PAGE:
Stack machine, part 3 - Burst into flames

In the first part we built a very basic stack-based machine and we introduced the concept of subroutines in the second part.

Halt and catch fire

Granting the name to a highly enjoyable TV series, the fictive halt and catch fire instruction is too geeky not to include in our small, but growing instruction set. Use it anytime you want to make your virtual machine completely unresponsive.

  defp _execute([:hcf, _code], _stack) do
    :timer.sleep :infinity
  end

The downside with this approach? It's too efficent. Your computer will not be set ablaze. You won't even hear your cooling fans revving.

We can add instructions all day long by implementing them in Elixir, but if we could make it possible to call a subroutine from itself we can create an endless loop that will at least consume some CPU cycles. It won't be enough to combust our computer, but at least it will closer to it.

Going back

In our current version, when calling a subroutine we will traverse the bytecode until we find a matching label. The bytecode beyond that label will be executed, typically until a return instruction is encountered at which point the subroutine will finish and bytecode execution will resume from the original call site.

This poses a number of problems, chief amongst them is that we can only invoke subroutines that are ahead of us in the bytecode. Thus the following bytecode cannot be executed.

[
  :push, 0, 
  :label, :increment_and_inspect, 
  :push, 1,
  :add,
  :inspect, 
  :push, :increment_and_inspect, 
  :call
]

Yes dear reader, that is a recursive subroutine call, and yes, we're not handling infinite recursion quite yet. But one problem at a time.

A number of ways of tackling this comes to mind, for example:

  1. Introduce a pointer to keep track of the original bytecode and use that bytecode to find the subroutine to be invoked.

  2. Extract subroutines when initially loading the bytecode.

  3. Transform the bytecode on load so that every instruction has a memory address that can be referred to by calls and jumps.

These all have their strengths and weaknesses. Let's go through them one by one to see how much we need to change to make use of them.

Retaining the original bytecode

Assuming we have access to the original bytecode, we can introduce a subroutine function and adjust the existing _subroutine function bodies.

  defp subroutine(label) do
    _subroutine(original_code, label)
  end

  defp _subroutine([:label | [label | code]], label), do: code
  defp _subroutine([_ | code], label), do: _subroutine(code, label)

We also need to change the call instruction to only pass the desired label to the new subroutine function.

  defp _execute([:call | code], [label | stack]) do
    new_stack = _execute(subroutine(label), stack)
    _execute(code, new_stack)
  end

Looks nice, but how do we get hold of the original bytecode without passing it through in every function call, thus changing every instruction we've implemented? Well, we could use an agent to hold it for us and wrap the fetching of the original bytecode in an original_code function. This requires expanding the public execute function to start the agent in addition to adding the function for fetching the original code.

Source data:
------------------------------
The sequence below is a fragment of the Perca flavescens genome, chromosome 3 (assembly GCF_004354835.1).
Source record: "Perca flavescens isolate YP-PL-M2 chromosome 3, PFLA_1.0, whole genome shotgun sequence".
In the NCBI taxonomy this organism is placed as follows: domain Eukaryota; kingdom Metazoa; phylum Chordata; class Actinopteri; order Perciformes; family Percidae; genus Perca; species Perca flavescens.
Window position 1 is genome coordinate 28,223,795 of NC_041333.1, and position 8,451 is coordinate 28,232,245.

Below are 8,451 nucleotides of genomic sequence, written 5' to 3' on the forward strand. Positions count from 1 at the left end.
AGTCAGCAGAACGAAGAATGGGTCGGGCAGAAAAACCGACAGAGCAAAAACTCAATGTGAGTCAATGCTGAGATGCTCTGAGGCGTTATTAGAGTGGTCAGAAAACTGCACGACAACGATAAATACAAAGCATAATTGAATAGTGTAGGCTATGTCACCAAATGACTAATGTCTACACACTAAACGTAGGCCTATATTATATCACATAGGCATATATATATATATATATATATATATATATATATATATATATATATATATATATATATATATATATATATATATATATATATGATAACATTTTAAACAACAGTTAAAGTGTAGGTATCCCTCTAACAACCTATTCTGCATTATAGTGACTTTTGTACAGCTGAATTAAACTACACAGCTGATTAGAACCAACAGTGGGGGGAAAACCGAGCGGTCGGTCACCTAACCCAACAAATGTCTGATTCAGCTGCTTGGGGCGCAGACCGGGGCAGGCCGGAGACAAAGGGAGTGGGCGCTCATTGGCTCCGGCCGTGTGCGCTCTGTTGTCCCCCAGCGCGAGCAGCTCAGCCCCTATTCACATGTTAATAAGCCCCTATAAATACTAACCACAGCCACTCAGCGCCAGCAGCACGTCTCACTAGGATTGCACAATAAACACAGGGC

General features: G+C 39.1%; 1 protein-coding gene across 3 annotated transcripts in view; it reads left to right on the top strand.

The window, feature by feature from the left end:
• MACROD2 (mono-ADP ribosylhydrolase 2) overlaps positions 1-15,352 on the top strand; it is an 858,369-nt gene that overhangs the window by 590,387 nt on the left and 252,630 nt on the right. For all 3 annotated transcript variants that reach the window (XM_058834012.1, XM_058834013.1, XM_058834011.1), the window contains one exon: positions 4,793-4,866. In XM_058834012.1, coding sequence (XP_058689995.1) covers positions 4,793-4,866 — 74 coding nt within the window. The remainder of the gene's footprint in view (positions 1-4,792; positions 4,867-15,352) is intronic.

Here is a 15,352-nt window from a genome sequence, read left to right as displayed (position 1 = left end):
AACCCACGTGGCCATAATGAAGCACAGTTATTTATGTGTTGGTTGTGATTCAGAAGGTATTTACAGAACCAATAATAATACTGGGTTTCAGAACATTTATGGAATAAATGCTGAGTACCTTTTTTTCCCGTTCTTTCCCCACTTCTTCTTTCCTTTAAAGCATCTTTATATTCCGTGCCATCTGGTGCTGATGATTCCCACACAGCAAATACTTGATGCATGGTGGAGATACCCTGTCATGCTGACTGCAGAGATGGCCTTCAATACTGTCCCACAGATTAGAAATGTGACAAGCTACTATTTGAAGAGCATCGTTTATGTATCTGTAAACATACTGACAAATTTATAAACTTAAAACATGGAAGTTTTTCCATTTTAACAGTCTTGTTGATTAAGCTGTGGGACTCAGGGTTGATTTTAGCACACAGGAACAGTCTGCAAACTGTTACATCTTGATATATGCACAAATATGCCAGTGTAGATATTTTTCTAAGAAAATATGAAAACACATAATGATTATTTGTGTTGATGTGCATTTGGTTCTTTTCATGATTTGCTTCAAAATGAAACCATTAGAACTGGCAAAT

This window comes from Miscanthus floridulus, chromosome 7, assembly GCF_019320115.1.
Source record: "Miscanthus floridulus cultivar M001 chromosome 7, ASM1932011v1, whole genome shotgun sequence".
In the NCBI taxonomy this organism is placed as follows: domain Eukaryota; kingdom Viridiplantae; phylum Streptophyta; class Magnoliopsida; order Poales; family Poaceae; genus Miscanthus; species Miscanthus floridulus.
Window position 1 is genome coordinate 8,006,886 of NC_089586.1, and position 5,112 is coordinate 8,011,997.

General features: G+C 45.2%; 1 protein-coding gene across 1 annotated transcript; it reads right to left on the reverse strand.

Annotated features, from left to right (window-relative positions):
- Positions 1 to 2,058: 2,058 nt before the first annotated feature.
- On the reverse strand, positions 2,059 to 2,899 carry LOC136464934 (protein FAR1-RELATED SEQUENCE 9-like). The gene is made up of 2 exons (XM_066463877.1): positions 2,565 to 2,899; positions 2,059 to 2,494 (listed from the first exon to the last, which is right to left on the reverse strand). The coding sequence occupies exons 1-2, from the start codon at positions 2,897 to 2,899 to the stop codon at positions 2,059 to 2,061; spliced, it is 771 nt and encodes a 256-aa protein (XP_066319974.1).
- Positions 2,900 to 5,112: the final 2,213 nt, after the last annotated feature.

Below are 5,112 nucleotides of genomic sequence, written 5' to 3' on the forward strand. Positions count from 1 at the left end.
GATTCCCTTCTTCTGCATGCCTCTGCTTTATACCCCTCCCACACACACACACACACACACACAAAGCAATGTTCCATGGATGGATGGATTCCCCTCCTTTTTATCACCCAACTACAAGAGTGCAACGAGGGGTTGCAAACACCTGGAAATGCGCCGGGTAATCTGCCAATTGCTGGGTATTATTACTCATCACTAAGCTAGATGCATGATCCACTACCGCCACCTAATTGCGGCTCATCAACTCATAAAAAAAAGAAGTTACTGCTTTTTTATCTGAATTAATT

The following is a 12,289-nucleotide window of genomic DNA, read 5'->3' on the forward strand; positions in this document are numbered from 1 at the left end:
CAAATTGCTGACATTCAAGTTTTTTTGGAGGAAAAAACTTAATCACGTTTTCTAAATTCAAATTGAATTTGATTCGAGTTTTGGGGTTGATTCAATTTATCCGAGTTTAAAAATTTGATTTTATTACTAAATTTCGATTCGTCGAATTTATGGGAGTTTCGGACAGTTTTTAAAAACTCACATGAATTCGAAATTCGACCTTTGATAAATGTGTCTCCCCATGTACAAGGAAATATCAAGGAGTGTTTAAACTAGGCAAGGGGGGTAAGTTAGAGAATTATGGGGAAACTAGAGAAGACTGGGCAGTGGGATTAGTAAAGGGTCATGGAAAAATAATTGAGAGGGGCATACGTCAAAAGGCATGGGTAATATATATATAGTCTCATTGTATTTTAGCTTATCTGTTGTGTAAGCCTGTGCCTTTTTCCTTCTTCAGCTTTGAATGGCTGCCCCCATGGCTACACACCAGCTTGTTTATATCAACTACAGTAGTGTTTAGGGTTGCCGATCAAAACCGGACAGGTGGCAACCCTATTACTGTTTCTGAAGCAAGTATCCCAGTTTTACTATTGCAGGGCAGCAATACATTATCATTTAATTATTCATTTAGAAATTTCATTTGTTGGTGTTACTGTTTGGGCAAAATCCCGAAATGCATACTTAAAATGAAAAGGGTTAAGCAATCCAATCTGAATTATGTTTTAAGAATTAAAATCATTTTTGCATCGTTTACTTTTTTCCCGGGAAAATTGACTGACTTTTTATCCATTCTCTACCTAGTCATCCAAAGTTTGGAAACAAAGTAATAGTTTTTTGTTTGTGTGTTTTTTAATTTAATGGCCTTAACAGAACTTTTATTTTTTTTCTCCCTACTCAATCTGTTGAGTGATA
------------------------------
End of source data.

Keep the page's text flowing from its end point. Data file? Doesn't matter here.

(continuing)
def execute(code) do
    Agent.start_link(fn -> %{original_code: code} end,
                     name: __MODULE__)
    _execute(code, [])
  end

  defp original_code do
    Agent.get(__MODULE__, fn(state) -> state.original_code end)
  end

Given the above changes, we should now be able to execute our bytecode example.

iex(4)> StackMachine.execute [  
...(4)>   :push, 0,
...(4)>   :label, :increment_and_inspect,
...(4)>   :push, 1,
...(4)>   :add,
...(4)>   :inspect,
...(4)>   :push, :increment_and_inspect,
...(4)>   :call
...(4)> ] 
1  
2  
3  
...

Congratulations! You now have an infinite loop in your iex session. Hit ctrl-c to terminate it. Later in the series we'll look at conditional branching, but for now we'll resort to more basic ways to end our test runs.

Given this approach, here's the full implementation so far.

defmodule StackMachine do  
  def execute(code) do
    Agent.start_link(fn -> %{original_code: code} end,
                     name: __MODULE__)
    _execute(code, [])
  end

  defp original_code do
    Agent.get(__MODULE__, fn(state) -> state.original_code end)
  end

  defp _execute([], stack), do: stack
  defp _execute([:push | [value | code]], stack) do
    _execute(code, [value | stack])
  end
  defp _execute([:add | code], [a | [b | rest_of_stack]]) do
    _execute(code, [a + b | rest_of_stack])
  end
  defp _execute([:multiply | code], [a | [b | rest_of_stack]]) do
    _execute(code, [a * b | rest_of_stack])
  end
  defp _execute([:label | [_label | code]], stack) do
    _execute(code, stack)
  end
  defp _execute([:inspect | code], stack) do
    IO.puts hd(stack)
    _execute(code, stack)
  end
  defp _execute([:call | code], [label | stack]) do
    new_stack = _execute(subroutine(label), stack)
    _execute(code, new_stack)
  end
  defp _execute([:return | _code], stack), do: stack
  defp _execute([:halt | _code], _stack), do: :halted

  defp subroutine(label) do
    _subroutine(original_code, label)
  end

  defp _subroutine([:label | [label | code]], label), do: code